Guest Author - Barbara Swiech
When in 12th century one of Polish kings divided the kingdom among his sons, nobody expected what the division would bring. He hoped to prevent the country from fights over the rule. His idea was to leave piece of land to each of his sons, letting the eldest one from the family (called ‘senior’) to have supervision over all of the lands and all of the princes ruling it. As the princes started to fight to gain the power over the whole of Poland, the citizens of the country started to hope for the reunion.
Wladyslaw Lokietek (as his nickname says: the Short or the Elbow-high) was the prince of one of the provinces of divided country. Most probably nobody expected that he would be the very one who would lead to reuniting Polish lands. He tried to gain the rule over Krakow, that was at that time the seat of the ‘senior’ prince, and get crowned. Only due to his stubbornness he managed to defeat his opponents and win the support of the citizens of Krakow. Still during his struggle to rule Krakow there were other rulers who managed to get crowned and gain the title of king of Poland – Przemysl II and Waclaw IV. However, only for a short time. After the death of the latter (and his son) Wladyslaw entered the senior’s seat. He needed to have granted many privileges to Krakow citizens and merchants to get their respect and loyalty, but he managed.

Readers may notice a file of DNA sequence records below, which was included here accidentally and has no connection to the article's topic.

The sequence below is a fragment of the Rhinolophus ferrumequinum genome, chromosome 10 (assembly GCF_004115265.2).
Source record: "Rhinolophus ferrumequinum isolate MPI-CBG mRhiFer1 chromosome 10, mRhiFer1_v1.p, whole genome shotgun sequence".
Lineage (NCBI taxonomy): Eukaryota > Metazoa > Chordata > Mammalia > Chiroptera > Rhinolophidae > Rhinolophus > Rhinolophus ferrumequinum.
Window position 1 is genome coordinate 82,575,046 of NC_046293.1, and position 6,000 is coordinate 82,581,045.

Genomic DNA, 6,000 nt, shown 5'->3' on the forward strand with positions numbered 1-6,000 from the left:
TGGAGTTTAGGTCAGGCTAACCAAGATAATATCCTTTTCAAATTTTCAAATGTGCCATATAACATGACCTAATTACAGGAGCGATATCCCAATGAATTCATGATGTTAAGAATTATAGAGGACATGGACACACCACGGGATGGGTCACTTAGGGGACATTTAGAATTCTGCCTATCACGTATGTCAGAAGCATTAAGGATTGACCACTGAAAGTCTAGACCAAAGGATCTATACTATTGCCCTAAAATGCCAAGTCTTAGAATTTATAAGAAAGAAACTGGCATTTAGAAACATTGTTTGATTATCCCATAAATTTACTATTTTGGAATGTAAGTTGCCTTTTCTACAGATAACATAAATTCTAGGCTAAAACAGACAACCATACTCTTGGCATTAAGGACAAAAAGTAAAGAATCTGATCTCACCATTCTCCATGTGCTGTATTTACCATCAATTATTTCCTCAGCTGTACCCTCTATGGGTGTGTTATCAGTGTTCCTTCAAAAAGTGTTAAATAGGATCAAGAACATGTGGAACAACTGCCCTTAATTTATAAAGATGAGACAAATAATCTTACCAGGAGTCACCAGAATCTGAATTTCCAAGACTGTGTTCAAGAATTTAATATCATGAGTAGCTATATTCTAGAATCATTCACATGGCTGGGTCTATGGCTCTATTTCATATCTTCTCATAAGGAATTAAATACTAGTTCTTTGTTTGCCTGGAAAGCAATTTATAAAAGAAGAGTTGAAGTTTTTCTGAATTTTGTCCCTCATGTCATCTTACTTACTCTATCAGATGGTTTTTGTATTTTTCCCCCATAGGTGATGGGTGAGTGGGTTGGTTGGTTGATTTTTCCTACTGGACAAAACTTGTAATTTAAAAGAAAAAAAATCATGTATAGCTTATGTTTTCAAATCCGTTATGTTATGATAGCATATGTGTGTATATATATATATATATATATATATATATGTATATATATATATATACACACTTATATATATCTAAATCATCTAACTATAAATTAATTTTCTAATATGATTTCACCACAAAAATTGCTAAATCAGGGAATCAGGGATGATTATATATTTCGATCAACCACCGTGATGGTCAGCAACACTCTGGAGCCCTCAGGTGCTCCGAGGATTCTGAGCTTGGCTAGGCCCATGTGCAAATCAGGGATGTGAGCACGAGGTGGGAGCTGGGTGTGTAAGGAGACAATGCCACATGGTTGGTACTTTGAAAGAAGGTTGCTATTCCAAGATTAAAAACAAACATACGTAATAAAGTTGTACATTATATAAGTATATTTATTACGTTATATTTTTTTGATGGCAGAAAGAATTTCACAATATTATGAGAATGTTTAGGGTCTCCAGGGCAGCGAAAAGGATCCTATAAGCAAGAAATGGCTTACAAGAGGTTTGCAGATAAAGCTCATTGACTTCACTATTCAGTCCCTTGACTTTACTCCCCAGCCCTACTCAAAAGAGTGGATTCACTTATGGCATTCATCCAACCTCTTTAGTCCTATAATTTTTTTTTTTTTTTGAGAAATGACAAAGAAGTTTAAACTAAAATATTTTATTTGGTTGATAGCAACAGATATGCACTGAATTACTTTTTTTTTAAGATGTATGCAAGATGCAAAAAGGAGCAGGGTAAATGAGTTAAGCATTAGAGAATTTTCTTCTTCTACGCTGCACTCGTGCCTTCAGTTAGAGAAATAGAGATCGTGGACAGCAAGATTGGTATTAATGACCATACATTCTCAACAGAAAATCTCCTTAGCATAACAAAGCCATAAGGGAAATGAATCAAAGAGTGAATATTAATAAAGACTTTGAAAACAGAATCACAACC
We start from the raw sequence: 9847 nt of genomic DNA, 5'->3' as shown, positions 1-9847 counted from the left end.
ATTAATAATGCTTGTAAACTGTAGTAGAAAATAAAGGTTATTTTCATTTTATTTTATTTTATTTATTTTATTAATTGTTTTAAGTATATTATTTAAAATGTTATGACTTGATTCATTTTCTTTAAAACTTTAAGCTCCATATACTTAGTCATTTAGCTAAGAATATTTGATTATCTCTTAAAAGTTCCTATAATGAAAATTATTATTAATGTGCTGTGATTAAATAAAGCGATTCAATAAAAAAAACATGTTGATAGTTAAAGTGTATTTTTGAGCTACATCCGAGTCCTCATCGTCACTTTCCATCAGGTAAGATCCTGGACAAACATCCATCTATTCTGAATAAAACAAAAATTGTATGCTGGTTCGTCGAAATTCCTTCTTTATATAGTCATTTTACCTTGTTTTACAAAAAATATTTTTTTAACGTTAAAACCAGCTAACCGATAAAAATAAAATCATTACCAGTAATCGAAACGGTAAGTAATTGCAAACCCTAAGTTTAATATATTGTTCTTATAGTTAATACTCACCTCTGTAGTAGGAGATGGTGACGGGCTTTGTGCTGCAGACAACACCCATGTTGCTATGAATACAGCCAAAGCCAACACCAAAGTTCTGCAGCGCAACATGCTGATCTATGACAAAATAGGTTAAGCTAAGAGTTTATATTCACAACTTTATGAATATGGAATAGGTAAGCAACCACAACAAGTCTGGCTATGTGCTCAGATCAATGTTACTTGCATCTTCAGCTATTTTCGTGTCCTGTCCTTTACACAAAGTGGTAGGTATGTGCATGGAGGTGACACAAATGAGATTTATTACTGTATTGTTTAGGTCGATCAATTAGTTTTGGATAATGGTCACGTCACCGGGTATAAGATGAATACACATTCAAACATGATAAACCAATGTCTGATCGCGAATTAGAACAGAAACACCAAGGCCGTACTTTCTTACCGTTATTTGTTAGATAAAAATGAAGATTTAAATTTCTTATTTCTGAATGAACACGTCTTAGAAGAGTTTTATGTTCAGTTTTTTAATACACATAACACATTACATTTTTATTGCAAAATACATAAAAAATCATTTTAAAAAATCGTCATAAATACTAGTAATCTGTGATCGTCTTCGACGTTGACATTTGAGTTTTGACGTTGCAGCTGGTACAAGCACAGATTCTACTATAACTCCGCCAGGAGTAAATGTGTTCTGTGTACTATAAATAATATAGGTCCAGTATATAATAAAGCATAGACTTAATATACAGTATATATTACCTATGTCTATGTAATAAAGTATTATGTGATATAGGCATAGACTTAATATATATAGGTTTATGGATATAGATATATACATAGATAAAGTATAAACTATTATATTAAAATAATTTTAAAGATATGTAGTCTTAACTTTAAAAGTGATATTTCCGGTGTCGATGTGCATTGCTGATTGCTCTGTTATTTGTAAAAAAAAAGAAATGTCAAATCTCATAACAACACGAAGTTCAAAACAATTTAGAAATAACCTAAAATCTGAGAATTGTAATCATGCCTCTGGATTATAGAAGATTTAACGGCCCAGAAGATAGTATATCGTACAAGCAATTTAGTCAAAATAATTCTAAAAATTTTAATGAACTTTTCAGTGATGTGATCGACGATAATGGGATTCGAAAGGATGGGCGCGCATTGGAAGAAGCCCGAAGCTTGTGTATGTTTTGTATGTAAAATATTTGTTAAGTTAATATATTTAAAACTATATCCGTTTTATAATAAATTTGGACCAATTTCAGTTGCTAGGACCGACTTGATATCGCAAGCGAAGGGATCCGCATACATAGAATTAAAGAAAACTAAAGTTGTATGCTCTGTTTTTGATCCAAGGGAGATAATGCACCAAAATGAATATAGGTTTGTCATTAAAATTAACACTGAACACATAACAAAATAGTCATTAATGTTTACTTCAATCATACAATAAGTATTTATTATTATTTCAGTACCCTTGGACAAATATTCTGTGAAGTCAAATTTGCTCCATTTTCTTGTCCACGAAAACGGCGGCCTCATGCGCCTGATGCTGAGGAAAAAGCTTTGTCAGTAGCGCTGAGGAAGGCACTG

In 1320 Ladislaus the Short was crowned in Krakow cathedral, as the first king to be crowned in the new capital of Poland. He was also the first one to be buried there (or at least whose grave was saved to the future nation). He managed to reunite some of the lands that used to be the part of the large country ruled by his ancestors. However, the act of the reunion began.
It is hard to access Ladislaus the Short as the ruler. For sure he was a stubborn man who managed to make his plans come true. He was also a lucky man, as he would probably not manage to get crowned as a king of Poland if not the quick and unexpected deaths of his predecessors. Although his newly born country was only about 1/3 of what it was in 12th century, he is still remembered as the one who reunited its most important lands. Further works of reunion were continued by his son, Casimir the Great, who was left already strong and loyal to its king country.